By David Mayne
Starring: Gunner Wright
Directed By: William Eubank
Where to See: DVD, Netflix Streaming (As of 01/08/13)
Living on the International Space Station (ISS) must be a real test of both mind and body. Sure it would be cool to live in space, waking up every “morning” and seeing the planet Earth far below you, floating around all day in a zero-gravity apartment, and traveling around the planet at roughly 17,000 MPH. Seriously, I’m not sure what your day at the office is like, but most can agree, being an astronaut on board the ISS isn’t your normal walk in the park. Even though it might sound glamorous, life aboard the ISS is a bit more…tricky. The average stay on the ISS is 2 weeks, although some have stayed for as long as 6 months to a year. Extended time in space takes its toll however, bone loss being one. For every month in zero gravity, the human body loses 2% bone mass, requiring astronauts to workout 2+ hours a day to stay healthy. Eating is more difficult as well, and as one astronaut put it, try eating and swallowing while lying on your side. Personal hygiene can also prove problematic without gravity, the music-festival favorite “wet wipes” often taking the place of a daily shower. Then there’s the actual work…and there is a LOT of it. The point is: forget the 20-mile high astro-parties with zero-g backflips, spinning iPods and Jello chasing contests like in the movies. Time on the Space Station is relentless, hard, and sometimes lonely.
In William Eubank’s directorial debut, Love, the concept of isolation and loneliness are explored in-depth as we are introduced to a lone astronaut trapped aboard the ISS after unexplained events on Earth prevent his return home. The movie begins with a beautifully shot Civil War scene in which we see a Union General whose regiment is preparing to defend their entrenched “base”, in what will most likely end in complete slaughter. The General allows a single soldier, Captain Lee Briggs, to leave the camp safely, telling him that there is something that he must witness that will change the course of human destiny. It isn’t really made clear why only Briggs is allowed to leave, however we do get a tiny glimpse that whatever it is that he is sent out to see is indeed monumental.
Love then fast forwards to the near-future of 2039, where Captain Lee Miller (Wright) is working solo aboard the ISS, 20 years after it was abandoned, to ensure its safety for renewed use. Shortly after a check in with Mission Control, communications go suddenly silent and for days Captain Miller is left trying to figure out why he cannot communicate with Earth. After pouring over troubleshooting manuals and continual attempts to contact CAPCOM, Miller receives an eerily cryptic transmission from Mission Control stating that due to the “situation” on Earth, there is currently no way to bring him out of orbit and back home. Faced with remaining on the ISS indefinitely, Captain Miller tries to maintain his composure and workout routine, all the while coming to grips with the idea that he may never leave the station, relying on Polaroids of former crew mates and a strange journal he finds on board inscribed, “Captain Lee Briggs”, to stay sane.
What Love does incredibly right is that it puts the viewer right there on the ISS with Captain Miller. You feel his anger, his fear, and his sadness as the reality of never going home slowly sinks in. We can only assume, and it’s slightly implied, that some sort of global catastrophe has happened back on Earth, forever guaranteeing Miller’s permanent residence on the station. Even though the ISS is capable of recycling water, air, and electricity indefinitely and food supplies can theoretically last for years, the lack proper maintenance and repair supplies from Earth make the ISS a slowly sinking ship. The main question is, can Captain Miller weather the storm along with the station?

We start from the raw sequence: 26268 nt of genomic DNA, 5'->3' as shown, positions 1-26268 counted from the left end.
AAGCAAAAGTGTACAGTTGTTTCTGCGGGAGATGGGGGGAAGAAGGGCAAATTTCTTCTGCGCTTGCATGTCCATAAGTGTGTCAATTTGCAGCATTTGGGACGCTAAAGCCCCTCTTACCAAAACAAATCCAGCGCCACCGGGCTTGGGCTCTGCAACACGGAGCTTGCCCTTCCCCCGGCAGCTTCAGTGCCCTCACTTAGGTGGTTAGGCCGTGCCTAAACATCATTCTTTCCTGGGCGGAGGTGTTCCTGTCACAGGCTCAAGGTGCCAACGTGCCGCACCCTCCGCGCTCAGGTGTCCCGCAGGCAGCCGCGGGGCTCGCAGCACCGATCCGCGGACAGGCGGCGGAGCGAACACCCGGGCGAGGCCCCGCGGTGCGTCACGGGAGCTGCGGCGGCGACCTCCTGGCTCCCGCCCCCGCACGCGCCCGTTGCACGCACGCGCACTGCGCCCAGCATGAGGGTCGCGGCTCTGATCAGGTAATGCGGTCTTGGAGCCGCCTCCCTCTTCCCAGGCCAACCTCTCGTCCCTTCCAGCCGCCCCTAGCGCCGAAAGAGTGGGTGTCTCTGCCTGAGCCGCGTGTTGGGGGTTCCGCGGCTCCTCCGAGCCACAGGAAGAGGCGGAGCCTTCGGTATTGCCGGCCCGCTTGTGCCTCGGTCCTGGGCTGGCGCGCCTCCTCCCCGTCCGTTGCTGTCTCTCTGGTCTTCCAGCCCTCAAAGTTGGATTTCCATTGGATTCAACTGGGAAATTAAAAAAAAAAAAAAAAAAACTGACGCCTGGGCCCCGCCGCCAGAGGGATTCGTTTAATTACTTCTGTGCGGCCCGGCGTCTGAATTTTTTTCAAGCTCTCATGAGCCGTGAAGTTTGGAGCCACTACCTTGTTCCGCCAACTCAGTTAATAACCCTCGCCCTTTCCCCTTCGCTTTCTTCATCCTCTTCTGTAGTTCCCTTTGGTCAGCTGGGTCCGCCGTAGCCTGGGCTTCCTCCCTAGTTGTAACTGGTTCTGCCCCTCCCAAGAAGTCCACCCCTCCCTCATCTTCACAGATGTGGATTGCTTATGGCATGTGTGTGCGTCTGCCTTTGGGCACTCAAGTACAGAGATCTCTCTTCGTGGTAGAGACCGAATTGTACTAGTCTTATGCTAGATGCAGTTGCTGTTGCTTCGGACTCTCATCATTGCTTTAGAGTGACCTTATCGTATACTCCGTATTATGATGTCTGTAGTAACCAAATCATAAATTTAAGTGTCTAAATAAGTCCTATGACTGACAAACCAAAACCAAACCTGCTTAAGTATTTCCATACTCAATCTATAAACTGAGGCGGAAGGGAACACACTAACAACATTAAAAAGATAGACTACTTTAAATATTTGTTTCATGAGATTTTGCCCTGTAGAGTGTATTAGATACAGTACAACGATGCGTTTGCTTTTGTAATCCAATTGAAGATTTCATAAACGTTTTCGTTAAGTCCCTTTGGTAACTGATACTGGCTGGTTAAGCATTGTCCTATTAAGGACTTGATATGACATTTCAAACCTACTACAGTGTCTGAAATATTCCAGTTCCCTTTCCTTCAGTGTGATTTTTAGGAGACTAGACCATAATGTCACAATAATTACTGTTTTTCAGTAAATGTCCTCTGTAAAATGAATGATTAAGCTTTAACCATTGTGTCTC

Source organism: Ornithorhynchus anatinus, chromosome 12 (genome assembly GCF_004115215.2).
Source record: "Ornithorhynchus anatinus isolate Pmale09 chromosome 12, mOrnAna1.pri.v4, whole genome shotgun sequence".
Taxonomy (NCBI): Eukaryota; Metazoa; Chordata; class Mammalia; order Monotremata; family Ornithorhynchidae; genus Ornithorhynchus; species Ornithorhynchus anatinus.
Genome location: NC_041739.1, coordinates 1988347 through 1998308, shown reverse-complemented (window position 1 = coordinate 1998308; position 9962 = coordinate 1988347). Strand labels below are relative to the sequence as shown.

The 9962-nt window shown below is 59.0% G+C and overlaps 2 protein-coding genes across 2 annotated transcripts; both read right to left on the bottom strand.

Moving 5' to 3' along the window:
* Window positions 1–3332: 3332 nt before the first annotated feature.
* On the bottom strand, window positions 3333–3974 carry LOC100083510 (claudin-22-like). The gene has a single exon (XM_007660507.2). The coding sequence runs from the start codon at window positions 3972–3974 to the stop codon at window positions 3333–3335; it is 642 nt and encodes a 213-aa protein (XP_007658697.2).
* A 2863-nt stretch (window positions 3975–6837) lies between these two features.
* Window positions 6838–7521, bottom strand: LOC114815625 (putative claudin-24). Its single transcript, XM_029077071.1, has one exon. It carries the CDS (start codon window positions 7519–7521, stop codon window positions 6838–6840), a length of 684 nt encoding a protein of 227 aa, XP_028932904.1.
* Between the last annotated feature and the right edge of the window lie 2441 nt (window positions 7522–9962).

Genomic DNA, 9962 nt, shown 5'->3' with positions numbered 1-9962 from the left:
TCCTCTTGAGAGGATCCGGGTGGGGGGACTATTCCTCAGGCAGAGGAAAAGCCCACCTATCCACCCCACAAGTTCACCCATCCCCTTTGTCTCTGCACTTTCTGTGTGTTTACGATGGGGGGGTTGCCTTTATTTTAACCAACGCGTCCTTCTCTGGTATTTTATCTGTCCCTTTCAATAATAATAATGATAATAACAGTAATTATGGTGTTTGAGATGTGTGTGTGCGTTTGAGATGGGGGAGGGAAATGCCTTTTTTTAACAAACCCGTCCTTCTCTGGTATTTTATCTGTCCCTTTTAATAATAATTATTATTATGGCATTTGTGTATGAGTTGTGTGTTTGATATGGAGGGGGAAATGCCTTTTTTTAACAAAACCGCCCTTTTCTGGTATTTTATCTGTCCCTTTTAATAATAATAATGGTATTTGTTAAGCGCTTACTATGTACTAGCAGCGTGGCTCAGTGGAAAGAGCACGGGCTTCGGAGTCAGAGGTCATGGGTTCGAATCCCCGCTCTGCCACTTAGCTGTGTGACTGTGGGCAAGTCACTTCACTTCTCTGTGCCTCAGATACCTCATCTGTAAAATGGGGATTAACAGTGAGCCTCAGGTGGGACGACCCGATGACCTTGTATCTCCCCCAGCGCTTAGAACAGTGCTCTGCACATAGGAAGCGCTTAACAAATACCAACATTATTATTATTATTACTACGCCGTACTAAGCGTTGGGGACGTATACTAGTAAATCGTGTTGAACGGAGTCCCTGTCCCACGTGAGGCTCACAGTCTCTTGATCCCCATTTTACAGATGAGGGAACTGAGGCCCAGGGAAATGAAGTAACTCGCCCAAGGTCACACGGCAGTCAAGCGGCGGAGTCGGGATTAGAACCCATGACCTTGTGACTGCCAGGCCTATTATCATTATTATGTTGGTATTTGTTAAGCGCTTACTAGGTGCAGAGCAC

Even though most of the film is dedicated to examining the effects of extreme social deprivation on the part of Captain Miller, there is always that Civil War intro that begs the question….”what was that all about?!” Not to be thought a one-trick-pony, Eubank delivers on the promise that something much deeper is happening during the course of this story. With a masterful touch, Eubank weaves a unique and twisting tapestry in the second to last half of Love that seems to answer all of your questions with more questions, leading up to an ending that had me instantly memorized and wanting more! Gunner Wright is spectacular as Captain Miller, hitting all the right emotions and moods that each scene calls for. He truly brings to life a character suffering from unimaginable isolation and helplessness; a stranded man with little to no hope of ever going home. Maybe I’m a sucker for space-induced science fiction. Maybe I like the notion that there is so much more to discover beyond our tiny little world, that movies like this capture my imagination and make me a 8-year-old again, standing in awe at seeing a comet zoom by and knowing I’d never see it again in my lifetime. Love is an experiment, and a daring one, that most films can never hope to recreate. It gets to you on a much deeper level than big name actors and CGI explosions can. It gets you to think and ponder, to wonder and imagine. If I am making too much out of Love and its weighty themes I must apologize, however, I think a film like this is capable of teaching us very down to earth concepts, far away from its sci-fi-heavy exterior. See Love.